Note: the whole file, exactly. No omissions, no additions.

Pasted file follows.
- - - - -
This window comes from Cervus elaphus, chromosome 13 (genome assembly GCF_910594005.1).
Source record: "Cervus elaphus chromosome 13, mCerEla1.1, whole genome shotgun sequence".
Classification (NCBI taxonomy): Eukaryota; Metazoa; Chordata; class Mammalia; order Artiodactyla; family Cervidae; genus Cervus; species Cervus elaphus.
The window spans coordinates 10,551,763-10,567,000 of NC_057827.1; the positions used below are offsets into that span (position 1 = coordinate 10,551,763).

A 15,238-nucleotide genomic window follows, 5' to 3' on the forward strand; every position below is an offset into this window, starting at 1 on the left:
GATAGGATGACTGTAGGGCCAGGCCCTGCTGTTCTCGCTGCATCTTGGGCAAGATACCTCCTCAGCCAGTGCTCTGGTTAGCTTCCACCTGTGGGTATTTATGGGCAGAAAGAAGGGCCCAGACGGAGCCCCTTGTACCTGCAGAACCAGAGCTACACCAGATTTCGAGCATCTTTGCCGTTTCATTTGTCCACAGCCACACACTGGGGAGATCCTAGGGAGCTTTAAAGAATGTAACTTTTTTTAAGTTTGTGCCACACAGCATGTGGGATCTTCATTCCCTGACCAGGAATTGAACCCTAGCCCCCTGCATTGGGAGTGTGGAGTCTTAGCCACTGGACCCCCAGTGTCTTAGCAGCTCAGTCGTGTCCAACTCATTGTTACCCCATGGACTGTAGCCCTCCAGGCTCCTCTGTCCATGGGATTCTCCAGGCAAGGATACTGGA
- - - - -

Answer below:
This window comes from Cervus elaphus, chromosome 13 (genome assembly GCF_910594005.1).
Source record: "Cervus elaphus chromosome 13, mCerEla1.1, whole genome shotgun sequence".
Classification (NCBI taxonomy): Eukaryota; Metazoa; Chordata; class Mammalia; order Artiodactyla; family Cervidae; genus Cervus; species Cervus elaphus.
The window spans coordinates 10,551,763-10,567,000 of NC_057827.1; the positions used below are offsets into that span (position 1 = coordinate 10,551,763).

A 15,238-nucleotide genomic window follows, 5' to 3' on the forward strand; every position below is an offset into this window, starting at 1 on the left:
GATAGGATGACTGTAGGGCCAGGCCCTGCTGTTCTCGCTGCATCTTGGGCAAGATACCTCCTCAGCCAGTGCTCTGGTTAGCTTCCACCTGTGGGTATTTATGGGCAGAAAGAAGGGCCCAGACGGAGCCCCTTGTACCTGCAGAACCAGAGCTACACCAGATTTCGAGCATCTTTGCCGTTTCATTTGTCCACAGCCACACACTGGGGAGATCCTAGGGAGCTTTAAAGAATGTAACTTTTTTTAAGTTTGTGCCACACAGCATGTGGGATCTTCATTCCCTGACCAGGAATTGAACCCTAGCCCCCTGCATTGGGAGTGTGGAGTCTTAGCCACTGGACCCCCAGTGTCTTAGCAGCTCAGTCGTGTCCAACTCATTGTTACCCCATGGACTGTAGCCCTCCAGGCTCCTCTGTCCATGGGATTCTCCAGGCAAGGATACTGGA